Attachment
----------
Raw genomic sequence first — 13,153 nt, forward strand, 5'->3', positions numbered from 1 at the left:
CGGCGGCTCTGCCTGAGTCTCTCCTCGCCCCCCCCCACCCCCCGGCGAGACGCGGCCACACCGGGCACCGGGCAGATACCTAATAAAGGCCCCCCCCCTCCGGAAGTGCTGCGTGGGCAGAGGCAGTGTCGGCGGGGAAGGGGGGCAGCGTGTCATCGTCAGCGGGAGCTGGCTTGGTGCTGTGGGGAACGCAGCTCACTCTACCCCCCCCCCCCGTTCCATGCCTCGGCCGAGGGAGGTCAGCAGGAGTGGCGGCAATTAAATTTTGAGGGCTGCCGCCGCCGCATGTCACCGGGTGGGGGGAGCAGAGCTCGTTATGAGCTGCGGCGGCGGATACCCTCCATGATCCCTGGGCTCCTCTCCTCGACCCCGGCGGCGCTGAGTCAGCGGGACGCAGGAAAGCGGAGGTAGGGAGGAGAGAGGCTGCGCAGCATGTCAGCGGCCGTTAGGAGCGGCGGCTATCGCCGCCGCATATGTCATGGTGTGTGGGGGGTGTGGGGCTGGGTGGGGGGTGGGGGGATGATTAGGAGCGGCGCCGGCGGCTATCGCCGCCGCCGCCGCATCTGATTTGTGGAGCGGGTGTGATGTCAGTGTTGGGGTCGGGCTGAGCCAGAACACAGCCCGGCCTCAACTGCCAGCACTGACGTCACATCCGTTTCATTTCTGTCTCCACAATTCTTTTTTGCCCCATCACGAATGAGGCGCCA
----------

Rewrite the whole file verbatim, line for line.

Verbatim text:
Raw genomic sequence first — 13,153 nt, forward strand, 5'->3', positions numbered from 1 at the left:
CGGCGGCTCTGCCTGAGTCTCTCCTCGCCCCCCCCCACCCCCCGGCGAGACGCGGCCACACCGGGCACCGGGCAGATACCTAATAAAGGCCCCCCCCCTCCGGAAGTGCTGCGTGGGCAGAGGCAGTGTCGGCGGGGAAGGGGGGCAGCGTGTCATCGTCAGCGGGAGCTGGCTTGGTGCTGTGGGGAACGCAGCTCACTCTACCCCCCCCCCCCGTTCCATGCCTCGGCCGAGGGAGGTCAGCAGGAGTGGCGGCAATTAAATTTTGAGGGCTGCCGCCGCCGCATGTCACCGGGTGGGGGGAGCAGAGCTCGTTATGAGCTGCGGCGGCGGATACCCTCCATGATCCCTGGGCTCCTCTCCTCGACCCCGGCGGCGCTGAGTCAGCGGGACGCAGGAAAGCGGAGGTAGGGAGGAGAGAGGCTGCGCAGCATGTCAGCGGCCGTTAGGAGCGGCGGCTATCGCCGCCGCATATGTCATGGTGTGTGGGGGGTGTGGGGCTGGGTGGGGGGTGGGGGGATGATTAGGAGCGGCGCCGGCGGCTATCGCCGCCGCCGCCGCATCTGATTTGTGGAGCGGGTGTGATGTCAGTGTTGGGGTCGGGCTGAGCCAGAACACAGCCCGGCCTCAACTGCCAGCACTGACGTCACATCCGTTTCATTTCTGTCTCCACAATTCTTTTTTGCCCCATCACGAATGAGGCGCCA